The Lemures Files
  Guest Article: April 25th, 2000

Helios, Elios, Eriosu, and Greek Pronunciation

By: Ian Andreas Miller

The spelling of the name of the young man who visits Chibiusa in the Sailor Moon SuperS season of the anime and the Dream section of the manga has been debated for quite some time now. The Japanese Katakana spells this character's name as "eriosu" and many people write the name as "Elios." Other people write the name as "Helios." Many people insist that the former spelling is correct because Takeuchi, the creator of the Sailor Moon, spells it that way. I intend to explain which spelling would be the most acceptable in English.

First of all, it shouldn't be forgotten that many of the characters' names from the Sailor Moon series are Greek in origin. Sailor Mnemosyne and Sailor Lethe both have Greek words in their names, and the very name Elysium also comes from Greek. It's interesting to note that Takeuchi writes the name Mnemosyne as "munemoshune" in Japanese instead of "nimoshini." This word in Greek means "memory" and in mythological terms, it also refers to the goddess named Mnemosyne. She also writes the name Lethe as "rete" instead of "reshi." This word in Greek means "oblivion" and in mythological terms, it also refers to the river Lethe in Hades' realm. The name Elysium is written as "eryushion" in Japanese instead of "erishiumu." The Japanese spelling "eryushion" is an approximation of the Greek name "Elu'sion." The reason for these seemingly unusual spellings is that Takeuchi is trying to approximate the original Greek pronunciations of these words. The Greeks don't pronounce these words the same way English-speaking people do.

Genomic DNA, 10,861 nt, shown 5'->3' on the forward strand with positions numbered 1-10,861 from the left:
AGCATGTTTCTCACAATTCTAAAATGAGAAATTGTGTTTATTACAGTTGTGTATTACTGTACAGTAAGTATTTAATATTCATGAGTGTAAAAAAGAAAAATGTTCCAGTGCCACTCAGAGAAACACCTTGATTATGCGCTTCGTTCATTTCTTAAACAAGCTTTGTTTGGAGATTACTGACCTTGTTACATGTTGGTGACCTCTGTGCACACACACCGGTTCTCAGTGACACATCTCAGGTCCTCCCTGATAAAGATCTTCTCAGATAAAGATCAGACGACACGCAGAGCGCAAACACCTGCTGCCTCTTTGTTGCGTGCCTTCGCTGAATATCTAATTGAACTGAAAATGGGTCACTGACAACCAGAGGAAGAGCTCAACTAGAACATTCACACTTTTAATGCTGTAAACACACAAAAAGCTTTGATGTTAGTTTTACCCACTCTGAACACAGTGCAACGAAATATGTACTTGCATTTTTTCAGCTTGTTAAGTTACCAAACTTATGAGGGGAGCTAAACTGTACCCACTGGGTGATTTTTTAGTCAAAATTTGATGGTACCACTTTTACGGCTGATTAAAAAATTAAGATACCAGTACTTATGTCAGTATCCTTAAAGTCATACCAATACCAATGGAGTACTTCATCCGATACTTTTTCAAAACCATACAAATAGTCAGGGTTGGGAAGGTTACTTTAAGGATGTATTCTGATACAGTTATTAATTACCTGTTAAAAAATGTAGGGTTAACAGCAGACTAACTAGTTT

In Greek, the word for sun is "e'lios." This is also the spelling of the name for the deity of the sun, Helios. There is no letter in the Greek alphabet that is the same as the English letter "H." Somewhere in the history of the English language, somebody wrote the name "E'lios" with the letters "Helios." In one system of transcribing Greek words into Latin letters, when the acute accent is written above the vowel, the Latin letter "H" is often written before the vowel. This acute accent represents a high or rising pitch and doesn't necessarily change the pronunciation of the letter it's associated with. That system isn't universally employed and an example of it not being used is in the case of the name of the Greek god of war, Ares. His name is spelled as "Ares" in Latin letters and not "Hares" even though the "a" in the name is associated with the acute accent. The "e" in the word "e'lios" is still pronounced as an "e," but with a slightly different pitch. Takeuchi, when she writes the name of her character, is going by the pronunciation of the original Greek word "e'lios." Though the Japanese and the original Greek say "Elios," and that's technically correct, the most acceptable way to write the name in English is "Helios." No book about Greek mythology written in the English language would write the name of the sun god "Helios" as "Elios."

For those who are interested in the pronunciation of the ancient Greek language, I recommend this site:

Comments on this article can be sent to: Ian Andreas Miller.

Comments made on this page are opinions of the author. They are not necessarily shared by Tripod and the Amazoness Quartet.

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